The Fully Auditable Cloud - Fact or Fiction

Monday, October 12, 2009

Bob Broda

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Cloud computing is a rapidly growing phenomena that is being evaluated by companies of all sizes.   Though it has many positives, much of corporate America is not yet ready to accept migrating major applications to the cloud until concerns about security, privacy, and reliability are addressed.

One of the primary ways that cloud providers address these concerns is via a SAS70 audit, where an external third party (CPA) comments on the strengths of internal controls based upon identified objectives. In the past, many Business leaders used a “check the box” mentality when it came to asking if a vendor had a SAS70.  While this may have been an expedient way to proceed, companies need to understand what is addressed in a SAS70, especially if they have any regulatory and compliance issues around things such as PCI, SOX, HIPPA, GLBA, and the Bank Secrecy Act.

Companies need to realize that it is the Service provider who defines the objectives to be covered in the SAS70, with the CPA issuing SAS70 comments on the strength of the internal controls relating to those defined objectives. CPAs examine evidence that the controls defined mitigate the risk of not meeting the objectives adequately and the evidence provides a reasonable assurance that the controls are operating effectively. It is the responsibility of the companies using the Service provider’s cloud offering to ensure that the SAS70 meets their business objectives.

Ray Clinebelle, Audit Partner of Cherry, Bekaert & Holland, L.L.P states “the SAS70 user comments need to be based upon objectives covering general and application areas of services provided.   For most "cloud computing" offerings, the services will be canned and not as selective as we customarily may evaluate   As an external auditor, I’d like to see an objective such as: Ability to prove transactions and data operated in a controlled environment met any regulatory requirements at the time of the transaction, to mitigate risks for my audit clients using "cloud computing”.

When asked about other potential objectives that might be applicable Ray indicated:Controls provide reasonable assurance that fee schedules are established in accordance with customer contracts and that fees applied to customer accounts are in agreement with contract rates.These objectives certainly seem reasonable but may in-fact be a nightmare for some Service providers. Since the cloud is relatively immature, some components do not supply logs that can offer the proof needed to satisfy objectives like those identified above.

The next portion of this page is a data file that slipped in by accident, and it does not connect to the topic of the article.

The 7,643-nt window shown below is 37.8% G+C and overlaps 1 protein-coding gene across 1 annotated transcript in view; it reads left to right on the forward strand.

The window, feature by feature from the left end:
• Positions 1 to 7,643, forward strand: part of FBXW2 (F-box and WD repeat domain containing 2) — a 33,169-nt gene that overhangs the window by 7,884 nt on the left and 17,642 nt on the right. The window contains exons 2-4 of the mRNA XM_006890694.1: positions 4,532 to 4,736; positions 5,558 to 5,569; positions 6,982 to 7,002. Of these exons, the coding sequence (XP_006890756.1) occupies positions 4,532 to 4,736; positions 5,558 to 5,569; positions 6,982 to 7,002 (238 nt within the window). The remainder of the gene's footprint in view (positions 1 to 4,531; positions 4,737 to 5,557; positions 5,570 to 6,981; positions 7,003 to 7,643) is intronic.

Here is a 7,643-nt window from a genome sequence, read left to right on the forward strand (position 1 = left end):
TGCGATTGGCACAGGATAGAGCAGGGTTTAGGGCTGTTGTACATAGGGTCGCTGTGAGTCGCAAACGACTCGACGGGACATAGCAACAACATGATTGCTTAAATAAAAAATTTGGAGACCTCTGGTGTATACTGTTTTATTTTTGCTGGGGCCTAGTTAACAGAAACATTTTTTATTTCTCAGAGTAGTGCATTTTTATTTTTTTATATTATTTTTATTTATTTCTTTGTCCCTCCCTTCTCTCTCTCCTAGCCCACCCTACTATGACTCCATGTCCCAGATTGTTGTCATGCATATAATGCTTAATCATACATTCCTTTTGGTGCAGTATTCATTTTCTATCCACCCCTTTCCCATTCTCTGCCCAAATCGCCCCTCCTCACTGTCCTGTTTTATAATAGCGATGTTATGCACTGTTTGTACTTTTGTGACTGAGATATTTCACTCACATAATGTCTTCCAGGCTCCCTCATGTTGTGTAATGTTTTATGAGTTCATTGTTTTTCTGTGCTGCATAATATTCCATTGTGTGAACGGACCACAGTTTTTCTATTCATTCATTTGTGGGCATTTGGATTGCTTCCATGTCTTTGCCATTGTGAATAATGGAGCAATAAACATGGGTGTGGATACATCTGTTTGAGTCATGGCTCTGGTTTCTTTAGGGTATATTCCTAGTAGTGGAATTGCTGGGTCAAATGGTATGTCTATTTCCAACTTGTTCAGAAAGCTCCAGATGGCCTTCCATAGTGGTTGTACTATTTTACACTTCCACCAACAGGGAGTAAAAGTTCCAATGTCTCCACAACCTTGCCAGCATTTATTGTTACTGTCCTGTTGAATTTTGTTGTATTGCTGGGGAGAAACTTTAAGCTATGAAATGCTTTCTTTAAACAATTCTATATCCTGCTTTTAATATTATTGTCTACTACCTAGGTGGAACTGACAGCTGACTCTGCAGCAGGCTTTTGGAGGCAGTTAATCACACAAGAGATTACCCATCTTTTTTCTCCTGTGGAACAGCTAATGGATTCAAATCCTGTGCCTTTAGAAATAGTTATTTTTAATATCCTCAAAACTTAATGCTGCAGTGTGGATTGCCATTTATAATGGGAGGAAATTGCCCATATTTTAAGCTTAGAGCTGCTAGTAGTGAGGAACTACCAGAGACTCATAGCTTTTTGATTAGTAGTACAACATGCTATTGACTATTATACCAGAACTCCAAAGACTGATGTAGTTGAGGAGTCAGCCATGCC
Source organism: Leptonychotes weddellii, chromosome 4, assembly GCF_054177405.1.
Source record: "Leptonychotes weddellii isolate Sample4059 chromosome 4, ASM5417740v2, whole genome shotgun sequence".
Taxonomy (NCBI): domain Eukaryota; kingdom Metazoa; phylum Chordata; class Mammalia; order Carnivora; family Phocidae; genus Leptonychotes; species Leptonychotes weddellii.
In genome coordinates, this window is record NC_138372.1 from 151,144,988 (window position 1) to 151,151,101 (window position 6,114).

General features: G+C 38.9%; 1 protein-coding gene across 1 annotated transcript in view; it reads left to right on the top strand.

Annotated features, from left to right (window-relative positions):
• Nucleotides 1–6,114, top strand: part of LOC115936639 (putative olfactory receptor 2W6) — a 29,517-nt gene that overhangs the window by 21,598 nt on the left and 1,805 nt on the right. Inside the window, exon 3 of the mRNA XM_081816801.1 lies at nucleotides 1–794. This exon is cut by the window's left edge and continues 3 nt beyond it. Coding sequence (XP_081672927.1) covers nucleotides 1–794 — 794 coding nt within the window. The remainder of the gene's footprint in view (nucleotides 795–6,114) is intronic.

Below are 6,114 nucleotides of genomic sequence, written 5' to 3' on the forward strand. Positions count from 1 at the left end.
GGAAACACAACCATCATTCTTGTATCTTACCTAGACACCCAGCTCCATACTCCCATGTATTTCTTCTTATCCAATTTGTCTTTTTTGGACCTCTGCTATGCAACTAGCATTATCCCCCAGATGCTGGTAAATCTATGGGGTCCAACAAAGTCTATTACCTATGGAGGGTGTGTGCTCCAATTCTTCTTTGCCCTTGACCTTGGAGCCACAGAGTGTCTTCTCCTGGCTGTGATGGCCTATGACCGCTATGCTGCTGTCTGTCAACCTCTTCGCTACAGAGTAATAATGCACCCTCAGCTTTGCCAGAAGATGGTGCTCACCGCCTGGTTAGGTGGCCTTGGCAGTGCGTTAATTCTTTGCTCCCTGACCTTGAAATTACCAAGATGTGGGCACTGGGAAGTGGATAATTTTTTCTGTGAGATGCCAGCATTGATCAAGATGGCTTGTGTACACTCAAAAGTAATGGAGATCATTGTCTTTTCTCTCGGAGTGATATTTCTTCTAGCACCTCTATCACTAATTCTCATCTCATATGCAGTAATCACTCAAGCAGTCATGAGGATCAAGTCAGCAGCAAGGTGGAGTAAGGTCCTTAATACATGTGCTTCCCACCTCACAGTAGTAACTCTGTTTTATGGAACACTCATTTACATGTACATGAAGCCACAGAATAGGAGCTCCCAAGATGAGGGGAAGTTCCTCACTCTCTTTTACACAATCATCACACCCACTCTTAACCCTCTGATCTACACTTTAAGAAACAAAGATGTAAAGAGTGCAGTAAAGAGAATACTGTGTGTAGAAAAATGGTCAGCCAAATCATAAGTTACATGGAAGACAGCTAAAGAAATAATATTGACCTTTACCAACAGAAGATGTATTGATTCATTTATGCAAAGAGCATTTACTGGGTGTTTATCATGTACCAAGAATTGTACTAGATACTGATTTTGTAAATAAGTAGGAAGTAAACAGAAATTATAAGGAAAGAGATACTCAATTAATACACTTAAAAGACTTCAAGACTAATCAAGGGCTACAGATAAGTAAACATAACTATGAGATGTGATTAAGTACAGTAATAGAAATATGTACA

In addition,  there a number of different network, storage, and processing vendors that may be operating in the cloud being used by a company that  have their own format and way of supplying this information. Assuming all the cloud components supply sufficient log information, tying the information back to a specific customer or request for service may ultimately be a challenge for any cloud provider. Add to this the fact that the industry is rapidly changing with new vendors and new services appearing weekly and one can appreciate the challenges being faced by cloud providers and the risks of the customers of these providers.Since many of the companies who are offering cloud services are also Internet Data Center companies who already have achieved SAS70, PCI or ISO27001 accreditation, customers can be reasonably confident that their data centers are secure.

Proving that the cloud services being delivered within the SAS70 data center meets all of a customer’s compliance requirements is a more daunting challenge.   Extra scrutiny on controls and testing may be required by auditors, as will proof that bills accurately reflects actual usage during any month.Microsoft is a good example of a company that has gone the extra mile to meet customers’ concerns.  They have been able to earn the ISO 27001:2005 accreditation and SAS70 Type I and Type II attestations for their cloud infrastructure. The ISO certification is for management processes put in place to address information security concerns, and the SAS70 is for services that Microsoft offers in regard to cloud computing.  It is assumed that their software is included in these certifications, but that is not known for sure.

To date, most of the SAS70 and other regulatory audits have dealt with the infrastructure side of “the cloud”. There is another component of the cloud that must be addressed, however, being software.   Many software providers today are offering solutions such as “Software as a Service” (SaaS). When they do this, they typically depend on an “infrastructure cloud” to handle the storage, network and computing portions of their solution. When these companies claim they have SAS70, they are sometimes referring to the infrastructure partner’s SAS70.

In reality, the SAS70 for the infrastructure partner does not necessarily cover application security, change management, and backup and recovery controls that need to be covered by most regulations. So is Cloud Computing fully auditable and meet compliance requirements? The answer is that it can be depending on your provider’s environment. It will be your responsibility to find out if your “personal cloud” meets your business and compliance requirements.  Make sure your vendor’s SAS70 objectives meet your compliance and business needs. Having the service providers SAS70 identify which regulatory initiatives are included as objectives will make that easier.

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